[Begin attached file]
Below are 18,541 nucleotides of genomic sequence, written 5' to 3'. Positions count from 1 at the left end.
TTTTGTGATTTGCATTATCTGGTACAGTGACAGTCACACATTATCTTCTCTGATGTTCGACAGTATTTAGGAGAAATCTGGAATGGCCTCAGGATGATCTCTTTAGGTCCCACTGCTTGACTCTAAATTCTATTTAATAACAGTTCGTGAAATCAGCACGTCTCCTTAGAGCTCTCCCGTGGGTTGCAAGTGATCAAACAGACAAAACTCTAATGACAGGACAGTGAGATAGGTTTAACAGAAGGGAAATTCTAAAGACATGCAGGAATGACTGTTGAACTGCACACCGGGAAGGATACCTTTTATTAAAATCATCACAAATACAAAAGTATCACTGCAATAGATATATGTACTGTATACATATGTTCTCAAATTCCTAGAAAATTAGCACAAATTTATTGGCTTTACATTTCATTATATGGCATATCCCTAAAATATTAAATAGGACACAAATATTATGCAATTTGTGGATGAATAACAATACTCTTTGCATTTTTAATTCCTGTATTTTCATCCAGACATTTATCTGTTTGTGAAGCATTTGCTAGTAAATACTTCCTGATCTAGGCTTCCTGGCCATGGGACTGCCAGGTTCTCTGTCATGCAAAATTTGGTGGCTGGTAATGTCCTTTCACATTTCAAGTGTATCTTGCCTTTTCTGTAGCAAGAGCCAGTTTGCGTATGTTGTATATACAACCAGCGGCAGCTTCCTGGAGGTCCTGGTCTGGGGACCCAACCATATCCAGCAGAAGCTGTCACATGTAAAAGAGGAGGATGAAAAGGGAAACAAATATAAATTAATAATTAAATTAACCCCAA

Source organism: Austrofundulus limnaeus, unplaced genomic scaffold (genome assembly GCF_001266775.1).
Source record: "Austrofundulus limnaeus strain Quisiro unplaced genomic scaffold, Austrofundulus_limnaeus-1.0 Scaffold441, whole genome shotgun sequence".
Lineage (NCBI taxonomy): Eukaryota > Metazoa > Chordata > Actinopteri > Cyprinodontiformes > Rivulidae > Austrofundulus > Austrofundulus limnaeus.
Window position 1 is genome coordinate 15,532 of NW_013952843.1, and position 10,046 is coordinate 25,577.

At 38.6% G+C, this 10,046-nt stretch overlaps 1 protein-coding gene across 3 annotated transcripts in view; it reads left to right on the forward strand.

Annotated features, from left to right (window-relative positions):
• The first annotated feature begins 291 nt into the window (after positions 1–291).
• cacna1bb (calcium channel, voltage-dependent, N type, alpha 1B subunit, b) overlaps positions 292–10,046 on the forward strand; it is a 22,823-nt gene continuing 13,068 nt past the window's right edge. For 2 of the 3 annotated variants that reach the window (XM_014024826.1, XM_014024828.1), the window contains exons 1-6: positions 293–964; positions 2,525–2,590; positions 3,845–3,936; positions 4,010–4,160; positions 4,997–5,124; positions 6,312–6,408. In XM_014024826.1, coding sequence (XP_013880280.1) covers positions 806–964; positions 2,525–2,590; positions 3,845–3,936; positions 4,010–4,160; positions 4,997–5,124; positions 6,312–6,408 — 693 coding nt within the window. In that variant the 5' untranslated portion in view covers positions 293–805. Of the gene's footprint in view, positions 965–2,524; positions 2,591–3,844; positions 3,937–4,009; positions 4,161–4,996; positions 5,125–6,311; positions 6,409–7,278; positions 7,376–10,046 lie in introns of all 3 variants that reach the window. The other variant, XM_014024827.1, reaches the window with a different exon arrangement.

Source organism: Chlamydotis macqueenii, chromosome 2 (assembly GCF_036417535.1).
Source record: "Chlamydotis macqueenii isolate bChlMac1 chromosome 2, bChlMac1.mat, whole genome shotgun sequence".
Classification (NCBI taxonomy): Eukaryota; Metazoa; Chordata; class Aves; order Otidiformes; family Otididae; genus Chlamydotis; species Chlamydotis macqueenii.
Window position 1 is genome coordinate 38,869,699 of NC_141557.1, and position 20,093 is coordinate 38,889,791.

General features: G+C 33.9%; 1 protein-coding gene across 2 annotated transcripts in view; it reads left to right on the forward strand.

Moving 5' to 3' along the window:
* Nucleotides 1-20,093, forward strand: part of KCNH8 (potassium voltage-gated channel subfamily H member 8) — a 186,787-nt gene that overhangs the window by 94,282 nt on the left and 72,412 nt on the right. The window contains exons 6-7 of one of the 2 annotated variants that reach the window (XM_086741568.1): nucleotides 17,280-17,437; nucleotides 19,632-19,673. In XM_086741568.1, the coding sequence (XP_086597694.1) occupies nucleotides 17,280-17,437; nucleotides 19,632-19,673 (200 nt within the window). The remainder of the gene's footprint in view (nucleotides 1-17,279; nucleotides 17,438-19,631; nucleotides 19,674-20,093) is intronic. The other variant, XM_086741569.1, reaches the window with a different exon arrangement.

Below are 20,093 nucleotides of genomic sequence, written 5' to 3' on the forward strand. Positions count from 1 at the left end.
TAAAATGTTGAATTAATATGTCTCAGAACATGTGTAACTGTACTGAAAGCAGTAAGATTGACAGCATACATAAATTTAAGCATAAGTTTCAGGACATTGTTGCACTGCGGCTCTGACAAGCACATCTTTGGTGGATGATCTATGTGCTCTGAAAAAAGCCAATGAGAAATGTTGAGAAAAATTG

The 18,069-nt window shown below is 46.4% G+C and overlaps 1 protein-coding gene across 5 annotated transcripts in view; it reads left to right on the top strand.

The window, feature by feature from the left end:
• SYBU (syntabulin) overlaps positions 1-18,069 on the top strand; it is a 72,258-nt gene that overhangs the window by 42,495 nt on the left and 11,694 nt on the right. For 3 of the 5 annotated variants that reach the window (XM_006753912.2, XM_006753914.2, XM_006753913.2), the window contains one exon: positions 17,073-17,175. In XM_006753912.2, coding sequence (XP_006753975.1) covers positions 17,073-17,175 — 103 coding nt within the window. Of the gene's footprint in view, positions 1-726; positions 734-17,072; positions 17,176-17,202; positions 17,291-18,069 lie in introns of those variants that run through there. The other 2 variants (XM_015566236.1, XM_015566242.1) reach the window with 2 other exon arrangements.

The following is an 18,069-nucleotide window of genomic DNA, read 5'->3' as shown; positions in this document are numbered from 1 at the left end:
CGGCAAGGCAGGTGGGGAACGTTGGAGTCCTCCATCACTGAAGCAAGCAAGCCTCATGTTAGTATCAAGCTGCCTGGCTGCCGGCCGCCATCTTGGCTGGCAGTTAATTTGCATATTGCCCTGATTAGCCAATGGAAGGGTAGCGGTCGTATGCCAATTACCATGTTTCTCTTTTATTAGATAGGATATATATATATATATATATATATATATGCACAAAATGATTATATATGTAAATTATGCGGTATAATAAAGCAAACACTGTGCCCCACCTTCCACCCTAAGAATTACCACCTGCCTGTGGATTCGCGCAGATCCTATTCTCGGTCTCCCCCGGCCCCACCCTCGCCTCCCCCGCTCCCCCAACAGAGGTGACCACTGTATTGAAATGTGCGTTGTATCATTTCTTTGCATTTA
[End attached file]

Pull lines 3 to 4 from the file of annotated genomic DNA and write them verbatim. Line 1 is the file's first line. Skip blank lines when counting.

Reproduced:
Source organism: Austrofundulus limnaeus, unplaced genomic scaffold (genome assembly GCF_001266775.1).
Source record: "Austrofundulus limnaeus strain Quisiro unplaced genomic scaffold, Austrofundulus_limnaeus-1.0 Scaffold441, whole genome shotgun sequence".